Sprenger, hunters ‘blind’ to solutions


There are times when our preconceived notions blind us to solutions for problems that appear right before us. The recent town hall on cougars is a case in point.

Coming into that meeting with the preconceived notion that letting all hunters hunt cougars with dogs is the only way to control their growing population and preserve citizen safety has blinded Rep. Sherrie Sprenger to several other solutions that were presented at that very meeting.

A Fish and Wildlife spokeswoman noted that the number of volunteers for Fish and Wildlife specialty teams that can legally use dogs to hunt cougars has fallen greatly in the last few years.

Why not contact hound huntsmen about this opportunity rather than change the law so that every hunter can start using dogs if each county decides so?

The young hound huntsman from Grants Pass at that meeting seemed to know nothing about that volunteer opportunity!

A large number of volunteer teams around the state would both solve the cougar population problem and allow hound huntsmen with the greatest skills to protect citizens, pets and livestock.

Several other solutions were presented at the meeting, including use of trained guard dogs and humane trapping of cougars. Some of those who proposed these methods were given barely enough time to speak.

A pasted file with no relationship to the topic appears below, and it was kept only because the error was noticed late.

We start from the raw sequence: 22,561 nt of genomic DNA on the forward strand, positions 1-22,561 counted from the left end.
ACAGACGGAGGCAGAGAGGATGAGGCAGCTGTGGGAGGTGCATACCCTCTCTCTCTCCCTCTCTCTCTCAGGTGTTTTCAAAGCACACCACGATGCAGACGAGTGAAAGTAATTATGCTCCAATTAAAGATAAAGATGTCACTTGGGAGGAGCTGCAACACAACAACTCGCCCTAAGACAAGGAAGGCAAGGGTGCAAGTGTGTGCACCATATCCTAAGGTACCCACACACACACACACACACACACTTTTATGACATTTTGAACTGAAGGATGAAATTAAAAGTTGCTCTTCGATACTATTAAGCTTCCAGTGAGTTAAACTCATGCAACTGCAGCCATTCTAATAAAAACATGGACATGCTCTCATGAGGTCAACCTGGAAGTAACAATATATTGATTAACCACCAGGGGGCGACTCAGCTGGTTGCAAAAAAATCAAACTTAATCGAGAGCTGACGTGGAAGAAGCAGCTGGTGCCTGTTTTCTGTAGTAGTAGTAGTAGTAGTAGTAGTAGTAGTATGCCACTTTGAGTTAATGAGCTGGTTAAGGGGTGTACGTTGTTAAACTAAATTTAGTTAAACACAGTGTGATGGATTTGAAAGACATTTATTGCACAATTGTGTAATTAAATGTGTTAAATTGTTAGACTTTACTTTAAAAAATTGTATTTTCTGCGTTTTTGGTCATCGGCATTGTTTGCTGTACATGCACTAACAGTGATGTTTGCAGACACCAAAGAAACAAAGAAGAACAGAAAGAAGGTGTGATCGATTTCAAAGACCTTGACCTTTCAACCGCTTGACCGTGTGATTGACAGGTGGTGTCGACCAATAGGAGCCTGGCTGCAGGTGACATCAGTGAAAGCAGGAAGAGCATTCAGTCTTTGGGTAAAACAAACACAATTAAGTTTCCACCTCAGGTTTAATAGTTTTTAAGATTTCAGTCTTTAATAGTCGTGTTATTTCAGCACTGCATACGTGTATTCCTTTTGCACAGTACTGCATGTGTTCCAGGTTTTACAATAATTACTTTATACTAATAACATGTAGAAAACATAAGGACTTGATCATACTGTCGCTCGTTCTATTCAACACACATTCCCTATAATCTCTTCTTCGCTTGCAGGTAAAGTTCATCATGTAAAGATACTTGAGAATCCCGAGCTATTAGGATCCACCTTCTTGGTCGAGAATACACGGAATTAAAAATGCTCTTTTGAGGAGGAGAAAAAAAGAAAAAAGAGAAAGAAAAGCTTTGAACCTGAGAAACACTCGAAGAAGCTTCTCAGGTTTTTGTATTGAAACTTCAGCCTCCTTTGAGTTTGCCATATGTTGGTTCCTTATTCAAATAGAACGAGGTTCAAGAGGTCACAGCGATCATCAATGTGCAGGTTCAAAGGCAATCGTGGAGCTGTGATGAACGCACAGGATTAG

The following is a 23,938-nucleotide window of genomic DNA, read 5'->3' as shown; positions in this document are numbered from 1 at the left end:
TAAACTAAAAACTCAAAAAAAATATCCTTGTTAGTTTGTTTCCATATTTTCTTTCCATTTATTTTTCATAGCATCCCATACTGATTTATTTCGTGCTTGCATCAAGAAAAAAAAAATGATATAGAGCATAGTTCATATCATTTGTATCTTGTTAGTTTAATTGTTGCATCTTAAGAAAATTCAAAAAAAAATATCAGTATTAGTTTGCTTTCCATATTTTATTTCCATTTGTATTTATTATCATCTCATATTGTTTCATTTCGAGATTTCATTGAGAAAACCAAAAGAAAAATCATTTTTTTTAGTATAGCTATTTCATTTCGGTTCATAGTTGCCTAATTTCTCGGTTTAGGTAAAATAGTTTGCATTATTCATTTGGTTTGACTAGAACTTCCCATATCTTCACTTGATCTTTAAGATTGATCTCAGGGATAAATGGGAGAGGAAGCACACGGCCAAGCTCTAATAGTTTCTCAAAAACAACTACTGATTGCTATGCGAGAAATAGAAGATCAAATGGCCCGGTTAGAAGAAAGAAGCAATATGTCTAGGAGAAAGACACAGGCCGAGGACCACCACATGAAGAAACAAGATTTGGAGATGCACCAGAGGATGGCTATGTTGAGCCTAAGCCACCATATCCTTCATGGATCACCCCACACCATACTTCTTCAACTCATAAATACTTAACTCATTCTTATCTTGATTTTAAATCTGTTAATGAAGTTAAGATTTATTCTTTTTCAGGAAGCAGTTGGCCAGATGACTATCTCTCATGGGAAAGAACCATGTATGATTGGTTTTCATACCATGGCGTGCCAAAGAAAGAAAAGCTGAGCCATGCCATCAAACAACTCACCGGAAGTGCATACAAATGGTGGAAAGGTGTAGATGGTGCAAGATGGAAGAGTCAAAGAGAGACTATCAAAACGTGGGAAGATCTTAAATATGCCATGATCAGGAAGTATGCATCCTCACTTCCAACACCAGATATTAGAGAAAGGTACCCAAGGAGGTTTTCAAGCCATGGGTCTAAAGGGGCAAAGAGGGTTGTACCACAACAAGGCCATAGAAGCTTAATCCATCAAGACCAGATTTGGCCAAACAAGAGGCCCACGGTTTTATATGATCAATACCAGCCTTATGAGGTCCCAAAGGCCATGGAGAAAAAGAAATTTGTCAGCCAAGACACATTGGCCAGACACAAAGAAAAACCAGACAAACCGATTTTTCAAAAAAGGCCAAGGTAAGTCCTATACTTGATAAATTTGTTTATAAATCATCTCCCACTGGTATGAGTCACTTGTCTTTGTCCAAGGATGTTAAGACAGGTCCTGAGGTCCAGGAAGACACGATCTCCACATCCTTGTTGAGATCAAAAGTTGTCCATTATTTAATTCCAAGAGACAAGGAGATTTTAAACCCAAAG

Rep. Sprenger is reportedly “ecstatic” about the outcome of the meeting. If that feeling is determined by the number of reports of fear and animal deaths made, so that Rep. Sprenger can use those in Salem to try, yet again, to get her bill passed through the Senate, I can understand her response.

But that sense of success will be hollow indeed if it means another two years of failure (after seven already, per Rep. Sprenger herself, The New Era, Oct. 17, 2018) trying to get the same bill passed through the Senate.

And, for those worried about funding for volunteer teams or alternative methods, all of them could be funded with the almost $1 million the state would save taxpayers if they stopped purchasing M-44 cyanide devices that are ineffective and even more dangerous than the predators they fail to control. (Dollar figure taken from Sept. 13, 2018 letter from Rep. Peter DeFazio to Gov. Kate Brown. Copy available upon request.) 

If we are really concerned about public safety, then every avenue of cougar control should be explored. New information should bring us new ideas, not new ways to support old ideas that haven’t solved the problem!

Reneé Windsor-White

Democratic Candidate for House District 17